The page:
Pediatric x-rays for bronchiolitis common despite 'Choosing Wisely' guidelines

Radiography was performed in nearly half of children admitted to a U.S. emergency department for bronchiolitis between 2007 and 2015, despite 2013 "Choosing Wisely" recommendations advocating against routine imaging exams, according to a research letter published Oct. 16 in the Journal of the American Medical Association.  

There was no significant change in the amount of imaging conducted over the eight-year period, wrote lead author Brett Burstein, PhD, of the Division of Emergency Medicine at Montreal Children’s Hospital in Québec, Canada, and colleagues. 

Excessive imaging for bronchiolitis—a lower respiratory viral infection common in young children and infants—contributes to high health care costs, radiation exposure and overuse of antibiotics. These consequences are detailed in the “Choosing Wisely” national recommendations published by the Society of General Internal Medicine in 2013 to help determine appropriate care.  

Using data from the National Hospital Ambulatory Medical Care Survey (NHAMCS), Burnstein and colleagues analyzed 612 visits for acute bronchiolitis to 300 randomly selected emergency departments in the U.S. from 2007 to 2015 among children younger than 18 years old.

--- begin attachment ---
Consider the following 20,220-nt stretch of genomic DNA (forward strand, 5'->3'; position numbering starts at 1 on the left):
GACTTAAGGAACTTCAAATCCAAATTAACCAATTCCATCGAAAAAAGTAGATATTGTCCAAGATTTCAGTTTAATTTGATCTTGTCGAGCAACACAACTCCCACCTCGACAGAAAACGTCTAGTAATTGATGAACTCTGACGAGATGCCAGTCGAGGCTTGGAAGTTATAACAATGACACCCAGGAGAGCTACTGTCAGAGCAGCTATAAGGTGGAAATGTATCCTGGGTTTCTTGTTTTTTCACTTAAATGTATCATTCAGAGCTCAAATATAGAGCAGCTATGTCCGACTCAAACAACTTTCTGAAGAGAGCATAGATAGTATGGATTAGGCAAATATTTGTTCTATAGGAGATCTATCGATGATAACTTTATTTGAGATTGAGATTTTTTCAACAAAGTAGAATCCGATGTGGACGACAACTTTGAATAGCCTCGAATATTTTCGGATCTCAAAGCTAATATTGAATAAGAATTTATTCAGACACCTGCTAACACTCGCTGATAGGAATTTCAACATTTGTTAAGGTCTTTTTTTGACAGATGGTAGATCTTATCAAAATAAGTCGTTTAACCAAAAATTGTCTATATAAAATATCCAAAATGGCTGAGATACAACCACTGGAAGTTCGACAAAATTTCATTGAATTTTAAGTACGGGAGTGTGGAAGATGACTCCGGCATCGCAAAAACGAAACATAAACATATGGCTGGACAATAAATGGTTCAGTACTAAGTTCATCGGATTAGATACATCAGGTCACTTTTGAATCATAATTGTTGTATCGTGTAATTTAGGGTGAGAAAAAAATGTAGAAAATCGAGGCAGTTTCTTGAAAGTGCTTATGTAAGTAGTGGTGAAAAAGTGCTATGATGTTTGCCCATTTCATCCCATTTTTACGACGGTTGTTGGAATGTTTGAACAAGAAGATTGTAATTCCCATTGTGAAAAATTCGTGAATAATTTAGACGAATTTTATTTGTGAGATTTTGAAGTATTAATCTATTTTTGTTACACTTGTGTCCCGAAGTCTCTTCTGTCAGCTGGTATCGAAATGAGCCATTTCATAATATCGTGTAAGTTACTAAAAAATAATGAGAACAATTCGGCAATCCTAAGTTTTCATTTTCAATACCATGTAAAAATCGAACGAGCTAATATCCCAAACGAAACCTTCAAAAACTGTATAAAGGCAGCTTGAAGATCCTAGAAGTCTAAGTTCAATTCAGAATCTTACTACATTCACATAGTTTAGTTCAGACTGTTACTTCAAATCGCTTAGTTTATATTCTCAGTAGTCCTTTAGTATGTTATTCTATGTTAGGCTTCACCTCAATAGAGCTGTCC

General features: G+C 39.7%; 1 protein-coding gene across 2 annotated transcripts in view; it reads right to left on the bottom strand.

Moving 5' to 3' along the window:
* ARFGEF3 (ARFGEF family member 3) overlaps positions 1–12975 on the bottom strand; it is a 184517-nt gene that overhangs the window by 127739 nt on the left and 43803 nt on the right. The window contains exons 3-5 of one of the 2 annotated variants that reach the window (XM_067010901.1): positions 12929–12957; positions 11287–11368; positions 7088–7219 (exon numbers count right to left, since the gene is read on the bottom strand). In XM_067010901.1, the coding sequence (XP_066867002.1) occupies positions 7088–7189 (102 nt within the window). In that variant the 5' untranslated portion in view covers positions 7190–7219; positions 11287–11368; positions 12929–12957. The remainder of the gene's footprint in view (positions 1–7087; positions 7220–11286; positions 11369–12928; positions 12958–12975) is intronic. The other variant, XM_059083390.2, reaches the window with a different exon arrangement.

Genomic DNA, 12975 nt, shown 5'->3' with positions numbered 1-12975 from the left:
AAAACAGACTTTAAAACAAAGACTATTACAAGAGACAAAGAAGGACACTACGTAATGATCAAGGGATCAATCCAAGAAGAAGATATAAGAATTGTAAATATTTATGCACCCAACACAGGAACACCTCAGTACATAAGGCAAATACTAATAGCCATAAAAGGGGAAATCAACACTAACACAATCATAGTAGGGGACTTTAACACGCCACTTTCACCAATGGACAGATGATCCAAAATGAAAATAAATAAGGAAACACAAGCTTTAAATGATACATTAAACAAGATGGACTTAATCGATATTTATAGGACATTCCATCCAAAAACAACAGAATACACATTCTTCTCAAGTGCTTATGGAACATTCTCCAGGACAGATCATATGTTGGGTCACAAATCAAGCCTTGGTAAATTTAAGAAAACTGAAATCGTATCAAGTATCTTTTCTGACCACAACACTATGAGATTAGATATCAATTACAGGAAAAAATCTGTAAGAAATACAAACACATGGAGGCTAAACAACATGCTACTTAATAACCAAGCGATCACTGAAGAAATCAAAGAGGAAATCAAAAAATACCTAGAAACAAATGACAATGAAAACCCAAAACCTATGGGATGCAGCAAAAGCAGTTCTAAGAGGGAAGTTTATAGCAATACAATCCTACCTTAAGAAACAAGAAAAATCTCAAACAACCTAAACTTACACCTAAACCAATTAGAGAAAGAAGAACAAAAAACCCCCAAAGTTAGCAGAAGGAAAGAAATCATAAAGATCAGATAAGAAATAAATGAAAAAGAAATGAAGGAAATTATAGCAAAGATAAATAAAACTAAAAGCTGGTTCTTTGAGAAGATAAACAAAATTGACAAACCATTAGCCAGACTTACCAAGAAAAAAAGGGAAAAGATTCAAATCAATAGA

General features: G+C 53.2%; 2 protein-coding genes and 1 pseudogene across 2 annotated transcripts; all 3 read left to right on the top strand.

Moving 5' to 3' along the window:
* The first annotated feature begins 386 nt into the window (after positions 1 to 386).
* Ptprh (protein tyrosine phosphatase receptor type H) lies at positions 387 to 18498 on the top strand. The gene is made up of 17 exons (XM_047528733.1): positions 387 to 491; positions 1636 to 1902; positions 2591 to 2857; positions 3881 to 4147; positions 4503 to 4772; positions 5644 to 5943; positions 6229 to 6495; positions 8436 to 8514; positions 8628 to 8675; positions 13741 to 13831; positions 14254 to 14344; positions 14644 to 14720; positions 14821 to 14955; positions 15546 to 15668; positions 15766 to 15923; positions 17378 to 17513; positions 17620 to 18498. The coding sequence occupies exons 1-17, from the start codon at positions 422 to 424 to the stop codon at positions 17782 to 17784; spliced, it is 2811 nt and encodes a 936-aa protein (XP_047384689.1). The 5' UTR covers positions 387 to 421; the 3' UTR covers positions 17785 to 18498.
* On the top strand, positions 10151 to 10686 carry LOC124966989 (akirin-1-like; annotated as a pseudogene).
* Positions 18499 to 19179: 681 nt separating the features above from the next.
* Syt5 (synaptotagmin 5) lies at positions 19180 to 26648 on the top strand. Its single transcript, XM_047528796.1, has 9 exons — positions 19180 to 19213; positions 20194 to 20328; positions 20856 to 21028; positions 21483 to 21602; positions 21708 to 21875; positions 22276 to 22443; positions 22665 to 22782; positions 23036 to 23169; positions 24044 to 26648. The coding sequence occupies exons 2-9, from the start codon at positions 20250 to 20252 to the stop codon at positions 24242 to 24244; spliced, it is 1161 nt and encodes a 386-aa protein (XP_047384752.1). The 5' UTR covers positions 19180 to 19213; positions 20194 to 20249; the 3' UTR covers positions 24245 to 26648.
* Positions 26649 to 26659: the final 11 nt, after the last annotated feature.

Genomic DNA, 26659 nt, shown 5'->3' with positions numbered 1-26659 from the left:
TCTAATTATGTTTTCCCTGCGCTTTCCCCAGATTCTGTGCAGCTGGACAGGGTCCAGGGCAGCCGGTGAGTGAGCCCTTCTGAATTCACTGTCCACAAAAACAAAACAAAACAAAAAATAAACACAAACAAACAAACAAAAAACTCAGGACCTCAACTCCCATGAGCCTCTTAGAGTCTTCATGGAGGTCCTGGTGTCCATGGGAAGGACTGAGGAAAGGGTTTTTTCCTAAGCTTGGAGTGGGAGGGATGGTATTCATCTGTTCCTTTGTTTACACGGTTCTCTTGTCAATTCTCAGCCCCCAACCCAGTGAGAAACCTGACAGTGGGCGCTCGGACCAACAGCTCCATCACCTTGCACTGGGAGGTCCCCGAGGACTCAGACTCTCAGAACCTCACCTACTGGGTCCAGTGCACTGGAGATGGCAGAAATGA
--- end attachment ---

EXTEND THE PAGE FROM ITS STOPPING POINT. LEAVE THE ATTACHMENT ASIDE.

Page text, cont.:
In total, the researchers identified 53-75 bronchiolitis cases with a median age of eight months. Of these cases, 46.1 percent of the children received radiography exams.  

Burstein and colleagues also found that patients who were only discharged from the emergency department had a radiography rate of 46.2 percent, compared with 44.8 percent for admitted patients.  

“Assuming study visits can be projected to reflect the U.S. population, there would have been an estimated 2.92 million pediatric emergency department visits for bronchiolitis over the nine-year study period,” Burstein et al. wrote. “In this broad emergency department context, radiography was performed in nearly half of bronchiolitis cases, and more frequently at nonpediatric hospitals. These results suggest that nationwide quality initiatives are still needed to translate bronchiolitis guidelines into practice.”